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My previous couple of posts covered basic usage and security aspects of Apache Thrift. You can also use Thrift Servlet based transport to expose a Thrift service via a Servlet. This can be useful if you are in a OSGi environment since you can expose it to the outside world using OSGi HTTPService. But unfortunately it’s not possible to use this Servlet implementation directly in a web application(which should have been very useful) for reasons I will describe in the latter part of this post. For this implementation it is required to extend ‘TServlet‘ along side with your service implementation. I will be using the same Thrift service(arithmetic.thrift) and respective implementation and generated code from my earlier blog posts for this example as well.

Thrift Servlet

public class ArithmeticServiceServlet extends TServlet {

    public ArithmeticServiceServlet(TProcessor processor, TProtocolFactory inProtocolFactory,
                           TProtocolFactory outProtocolFactory) {
        super(processor, inProtocolFactory, outProtocolFactory);
    }

    public ArithmeticServiceServlet(TProcessor processor, TProtocolFactory protocolFactory) {
        super(processor, protocolFactory);
    }

}

No implementation of doGet or doPost is necessary by default since mapping of your service implementation class to respective doGet and doPost methods is done inside TServlet.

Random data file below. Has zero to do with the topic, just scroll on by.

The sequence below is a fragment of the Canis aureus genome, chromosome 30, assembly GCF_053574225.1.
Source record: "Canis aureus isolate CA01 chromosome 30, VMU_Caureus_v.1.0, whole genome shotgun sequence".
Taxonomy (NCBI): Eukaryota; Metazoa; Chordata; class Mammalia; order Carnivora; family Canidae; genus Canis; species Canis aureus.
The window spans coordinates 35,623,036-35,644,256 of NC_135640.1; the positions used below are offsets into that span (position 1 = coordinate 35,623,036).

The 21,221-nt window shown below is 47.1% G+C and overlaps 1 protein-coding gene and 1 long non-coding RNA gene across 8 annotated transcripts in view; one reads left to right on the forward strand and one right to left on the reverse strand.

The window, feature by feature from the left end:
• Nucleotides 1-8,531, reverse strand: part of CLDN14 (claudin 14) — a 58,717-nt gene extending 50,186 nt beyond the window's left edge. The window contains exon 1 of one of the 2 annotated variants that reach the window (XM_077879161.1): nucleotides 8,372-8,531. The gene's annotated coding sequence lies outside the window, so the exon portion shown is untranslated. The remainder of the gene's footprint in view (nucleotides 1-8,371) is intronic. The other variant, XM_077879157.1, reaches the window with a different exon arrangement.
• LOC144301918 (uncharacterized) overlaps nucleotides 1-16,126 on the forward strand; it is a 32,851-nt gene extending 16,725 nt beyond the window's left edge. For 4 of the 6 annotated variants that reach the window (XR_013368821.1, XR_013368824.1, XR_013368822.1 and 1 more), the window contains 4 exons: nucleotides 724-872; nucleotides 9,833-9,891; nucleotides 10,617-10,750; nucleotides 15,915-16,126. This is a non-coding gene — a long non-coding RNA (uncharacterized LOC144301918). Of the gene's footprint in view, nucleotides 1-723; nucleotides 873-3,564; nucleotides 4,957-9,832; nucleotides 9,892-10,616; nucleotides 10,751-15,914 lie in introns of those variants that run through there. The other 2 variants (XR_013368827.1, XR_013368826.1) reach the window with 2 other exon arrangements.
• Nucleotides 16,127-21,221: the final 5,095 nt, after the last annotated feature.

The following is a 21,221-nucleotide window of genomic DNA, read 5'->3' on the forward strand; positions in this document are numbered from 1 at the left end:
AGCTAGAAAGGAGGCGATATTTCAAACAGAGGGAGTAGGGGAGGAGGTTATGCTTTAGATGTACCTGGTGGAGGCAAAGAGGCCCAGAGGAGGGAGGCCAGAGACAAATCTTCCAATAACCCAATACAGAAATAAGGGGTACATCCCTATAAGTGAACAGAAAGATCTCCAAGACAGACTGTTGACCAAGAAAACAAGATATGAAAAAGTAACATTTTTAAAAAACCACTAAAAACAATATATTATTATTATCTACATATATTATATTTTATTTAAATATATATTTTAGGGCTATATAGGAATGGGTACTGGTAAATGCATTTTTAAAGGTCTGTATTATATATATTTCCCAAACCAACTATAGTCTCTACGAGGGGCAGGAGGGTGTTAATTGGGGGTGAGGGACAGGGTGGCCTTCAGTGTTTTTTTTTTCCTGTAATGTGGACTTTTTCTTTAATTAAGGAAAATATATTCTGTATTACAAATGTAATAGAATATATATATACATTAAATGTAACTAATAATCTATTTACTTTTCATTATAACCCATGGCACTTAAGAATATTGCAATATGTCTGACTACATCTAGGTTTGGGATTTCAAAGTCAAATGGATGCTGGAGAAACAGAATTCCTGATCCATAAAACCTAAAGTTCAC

Registering the Servlet

This entails getting the OSGi HTTPService and registering the Servlet with it. This code snippet assumes you have already obtained a HTTPService reference using a preferred method (e.g: Using declarative service etc.).

    public void register() throws Exception{
        ArithmeticService.Processor processor = new ArithmeticService.Processor(
                new ArithmeticServiceImpl());
        TBinaryProtocol.Factory inProtFactory = new TBinaryProtocol.Factory(true, true);
        TBinaryProtocol.Factory outProtFactory = new TBinaryProtocol.Factory(true, true);

        httpServiceInstance.registerServlet("/arithmeticService", new ArithmeticServiceServlet(
                processor, inProtFactory, outProtFactory), new Hashtable()
                , httpServiceInstance.createDefaultHttpContext());

    }

Servlet is registered with “/arithmeticService” context.

Consuming the Service

Now let’s write the client to consume the service. Here THttpClient class from Thrift is used.

public class ServletClient {

    public void invoke() throws Exception {
        TTransport client = new THttpClient("http://localhost/arithmeticService");
        TProtocol protocol = new TBinaryProtocol(client);
        ArithmeticService.Client serviceClient = new ArithmeticService.Client(protocol);
        client.open();

        long addResult = serviceClient.add(100, 200);
        System.out.println("Add result: " + addResult);
        long multiplyResult = serviceClient.multiply(20, 40);
        System.out.println("Multiply result: " + multiplyResult);

        client.close();

    }

    public static void main(String[] args) throws Exception {
        ServletClient client = new ServletClient();
        client.invoke();
    }

}

Problem with Web Apps

Now it would have been great if we can use this Servlet in one of our web applications. But as you can see from our ‘ArithmeticServiceServlet’ implementation it hasn’t got the default no argument constructor which is a deal breaker for using this Servlet in a web application. The web container needs a no argument constructor in order to initialize the Servlet. So for now no for web apps. :(.

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